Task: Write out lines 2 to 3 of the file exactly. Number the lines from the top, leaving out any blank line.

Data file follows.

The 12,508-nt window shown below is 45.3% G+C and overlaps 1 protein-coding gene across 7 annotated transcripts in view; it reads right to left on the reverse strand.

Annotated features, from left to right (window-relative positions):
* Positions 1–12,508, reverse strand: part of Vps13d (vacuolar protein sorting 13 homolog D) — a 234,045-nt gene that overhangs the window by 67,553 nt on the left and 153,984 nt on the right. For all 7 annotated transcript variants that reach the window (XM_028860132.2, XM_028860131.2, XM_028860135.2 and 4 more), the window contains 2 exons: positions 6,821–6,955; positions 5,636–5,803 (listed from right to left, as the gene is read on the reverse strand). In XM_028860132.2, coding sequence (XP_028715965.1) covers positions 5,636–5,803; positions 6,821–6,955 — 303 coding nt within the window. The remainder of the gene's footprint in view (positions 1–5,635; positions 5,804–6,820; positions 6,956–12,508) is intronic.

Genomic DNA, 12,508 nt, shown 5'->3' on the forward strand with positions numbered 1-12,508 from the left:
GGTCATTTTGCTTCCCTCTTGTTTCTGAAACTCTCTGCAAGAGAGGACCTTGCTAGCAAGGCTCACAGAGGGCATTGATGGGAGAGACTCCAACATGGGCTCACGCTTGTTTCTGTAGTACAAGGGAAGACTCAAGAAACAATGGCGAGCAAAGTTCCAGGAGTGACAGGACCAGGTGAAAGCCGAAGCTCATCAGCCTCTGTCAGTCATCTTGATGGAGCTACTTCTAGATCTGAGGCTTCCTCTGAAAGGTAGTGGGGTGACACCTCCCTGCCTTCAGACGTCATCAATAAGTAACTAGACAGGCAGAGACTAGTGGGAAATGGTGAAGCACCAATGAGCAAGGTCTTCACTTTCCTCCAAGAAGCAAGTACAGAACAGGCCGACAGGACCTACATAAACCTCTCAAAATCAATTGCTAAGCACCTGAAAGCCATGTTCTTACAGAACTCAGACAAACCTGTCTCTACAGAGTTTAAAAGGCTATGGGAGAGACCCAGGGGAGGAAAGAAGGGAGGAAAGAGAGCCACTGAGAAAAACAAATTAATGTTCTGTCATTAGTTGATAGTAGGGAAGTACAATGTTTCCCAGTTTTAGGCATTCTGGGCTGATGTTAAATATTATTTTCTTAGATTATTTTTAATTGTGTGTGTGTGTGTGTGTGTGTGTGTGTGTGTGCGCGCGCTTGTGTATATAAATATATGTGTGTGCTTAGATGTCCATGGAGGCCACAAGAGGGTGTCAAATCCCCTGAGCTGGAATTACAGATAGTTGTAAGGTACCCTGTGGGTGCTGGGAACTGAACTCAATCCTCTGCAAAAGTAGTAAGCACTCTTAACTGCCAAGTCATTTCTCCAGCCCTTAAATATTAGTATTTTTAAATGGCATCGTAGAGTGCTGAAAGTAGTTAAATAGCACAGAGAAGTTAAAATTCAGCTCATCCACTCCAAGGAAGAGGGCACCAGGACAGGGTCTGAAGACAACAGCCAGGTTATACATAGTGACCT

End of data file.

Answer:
Annotated features, from left to right (window-relative positions):
* Positions 1–12,508, reverse strand: part of Vps13d (vacuolar protein sorting 13 homolog D) — a 234,045-nt gene that overhangs the window by 67,553 nt on the left and 153,984 nt on the right. For all 7 annotated transcript variants that reach the window (XM_028860132.2, XM_028860131.2, XM_028860135.2 and 4 more), the window contains 2 exons: positions 6,821–6,955; positions 5,636–5,803 (listed from right to left, as the gene is read on the reverse strand). In XM_028860132.2, coding sequence (XP_028715965.1) covers positions 5,636–5,803; positions 6,821–6,955 — 303 coding nt within the window. The remainder of the gene's footprint in view (positions 1–5,635; positions 5,804–6,820; positions 6,956–12,508) is intronic.